Gain and Loss Framing Effects : an application to small efforts and to the valuation of non-financial performance
Tenured Researcher at GAEL (Grenoble Applied Economics Lab)
Gain and loss framing influences decision making (Kahneman and Tversky, 1979). We investigate the impact of gain and loss framing when individuals must make small and repetitive efforts as it is the case for energy saving decisions. We run a lab experiment with a 2 by 3 design asking participants to realize a real effort task under a piece rate payment scheme: either gain framed or loss framed incentives, crossed with a fixed payoff, or a low or high payoff with equal probability, revealed to individuals prior to the task or after completing the task. The results show that gain and loss framing does not influence behavior for small repetitive efforts. In a previous study, we looked at the impact of positive and negative environmental, social and governance (ESG) corporate practice disclosure on equity financing. We conducted a framed field experiment in which professional private equity investors competed in closed auctions to acquire fictive firms. We observed that corporate non-financial (ESG) performance disclosure impacts firm valuation and investment decision. The main result is an asymmetric effect, investors reacting more to bad ESG practice disclosure than to good ESG ones.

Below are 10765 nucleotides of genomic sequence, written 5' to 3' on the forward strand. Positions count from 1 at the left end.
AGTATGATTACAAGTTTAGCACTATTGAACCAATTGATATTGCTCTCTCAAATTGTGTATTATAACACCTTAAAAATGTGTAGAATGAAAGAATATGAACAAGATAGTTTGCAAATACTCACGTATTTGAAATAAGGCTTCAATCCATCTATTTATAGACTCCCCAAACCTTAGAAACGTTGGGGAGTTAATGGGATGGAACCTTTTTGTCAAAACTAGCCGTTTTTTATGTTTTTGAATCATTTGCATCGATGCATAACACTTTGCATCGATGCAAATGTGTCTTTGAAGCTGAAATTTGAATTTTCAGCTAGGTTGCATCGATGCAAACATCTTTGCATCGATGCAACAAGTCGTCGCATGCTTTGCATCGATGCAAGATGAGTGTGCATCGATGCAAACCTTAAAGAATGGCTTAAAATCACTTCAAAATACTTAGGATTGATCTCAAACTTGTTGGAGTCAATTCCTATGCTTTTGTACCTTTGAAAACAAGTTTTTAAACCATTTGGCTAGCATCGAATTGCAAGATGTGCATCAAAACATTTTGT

Université Montpellier - Faculté d'économie, salle 416
Avenue Raymond Dugrand 34960 Montpellier
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